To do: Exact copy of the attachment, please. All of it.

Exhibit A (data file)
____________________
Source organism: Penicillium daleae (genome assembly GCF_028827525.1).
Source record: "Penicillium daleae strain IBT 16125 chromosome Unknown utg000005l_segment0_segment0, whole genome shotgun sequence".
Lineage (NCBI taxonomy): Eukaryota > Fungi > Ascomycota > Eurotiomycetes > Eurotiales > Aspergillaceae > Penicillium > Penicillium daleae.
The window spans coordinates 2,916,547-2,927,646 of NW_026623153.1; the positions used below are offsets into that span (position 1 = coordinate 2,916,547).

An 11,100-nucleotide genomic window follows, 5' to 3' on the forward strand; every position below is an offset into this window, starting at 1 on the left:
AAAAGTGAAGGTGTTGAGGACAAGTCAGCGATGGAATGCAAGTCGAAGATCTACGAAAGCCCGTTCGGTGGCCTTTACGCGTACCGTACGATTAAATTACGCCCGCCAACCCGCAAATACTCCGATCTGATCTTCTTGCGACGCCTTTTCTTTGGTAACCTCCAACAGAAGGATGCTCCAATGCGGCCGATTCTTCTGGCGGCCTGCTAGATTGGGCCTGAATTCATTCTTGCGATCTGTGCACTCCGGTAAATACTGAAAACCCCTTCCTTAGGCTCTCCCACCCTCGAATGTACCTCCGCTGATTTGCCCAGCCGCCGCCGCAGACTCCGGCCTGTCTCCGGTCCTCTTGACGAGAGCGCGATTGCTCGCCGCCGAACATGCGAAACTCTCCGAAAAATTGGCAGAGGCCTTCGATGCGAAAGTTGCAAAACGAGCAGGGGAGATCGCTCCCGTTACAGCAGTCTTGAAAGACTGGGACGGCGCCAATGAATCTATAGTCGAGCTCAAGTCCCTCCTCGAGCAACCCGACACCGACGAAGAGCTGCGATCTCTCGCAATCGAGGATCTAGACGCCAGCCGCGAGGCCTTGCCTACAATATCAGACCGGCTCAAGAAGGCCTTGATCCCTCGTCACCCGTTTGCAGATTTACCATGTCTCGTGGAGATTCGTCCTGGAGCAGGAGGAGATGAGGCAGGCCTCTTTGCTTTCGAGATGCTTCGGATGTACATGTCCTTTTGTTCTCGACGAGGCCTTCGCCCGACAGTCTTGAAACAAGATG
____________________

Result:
Source organism: Penicillium daleae (genome assembly GCF_028827525.1).
Source record: "Penicillium daleae strain IBT 16125 chromosome Unknown utg000005l_segment0_segment0, whole genome shotgun sequence".
Lineage (NCBI taxonomy): Eukaryota > Fungi > Ascomycota > Eurotiomycetes > Eurotiales > Aspergillaceae > Penicillium > Penicillium daleae.
The window spans coordinates 2,916,547-2,927,646 of NW_026623153.1; the positions used below are offsets into that span (position 1 = coordinate 2,916,547).

An 11,100-nucleotide genomic window follows, 5' to 3' on the forward strand; every position below is an offset into this window, starting at 1 on the left:
AAAAGTGAAGGTGTTGAGGACAAGTCAGCGATGGAATGCAAGTCGAAGATCTACGAAAGCCCGTTCGGTGGCCTTTACGCGTACCGTACGATTAAATTACGCCCGCCAACCCGCAAATACTCCGATCTGATCTTCTTGCGACGCCTTTTCTTTGGTAACCTCCAACAGAAGGATGCTCCAATGCGGCCGATTCTTCTGGCGGCCTGCTAGATTGGGCCTGAATTCATTCTTGCGATCTGTGCACTCCGGTAAATACTGAAAACCCCTTCCTTAGGCTCTCCCACCCTCGAATGTACCTCCGCTGATTTGCCCAGCCGCCGCCGCAGACTCCGGCCTGTCTCCGGTCCTCTTGACGAGAGCGCGATTGCTCGCCGCCGAACATGCGAAACTCTCCGAAAAATTGGCAGAGGCCTTCGATGCGAAAGTTGCAAAACGAGCAGGGGAGATCGCTCCCGTTACAGCAGTCTTGAAAGACTGGGACGGCGCCAATGAATCTATAGTCGAGCTCAAGTCCCTCCTCGAGCAACCCGACACCGACGAAGAGCTGCGATCTCTCGCAATCGAGGATCTAGACGCCAGCCGCGAGGCCTTGCCTACAATATCAGACCGGCTCAAGAAGGCCTTGATCCCTCGTCACCCGTTTGCAGATTTACCATGTCTCGTGGAGATTCGTCCTGGAGCAGGAGGAGATGAGGCAGGCCTCTTTGCTTTCGAGATGCTTCGGATGTACATGTCCTTTTGTTCTCGACGAGGCCTTCGCCCGACAGTCTTGAAACAAGATG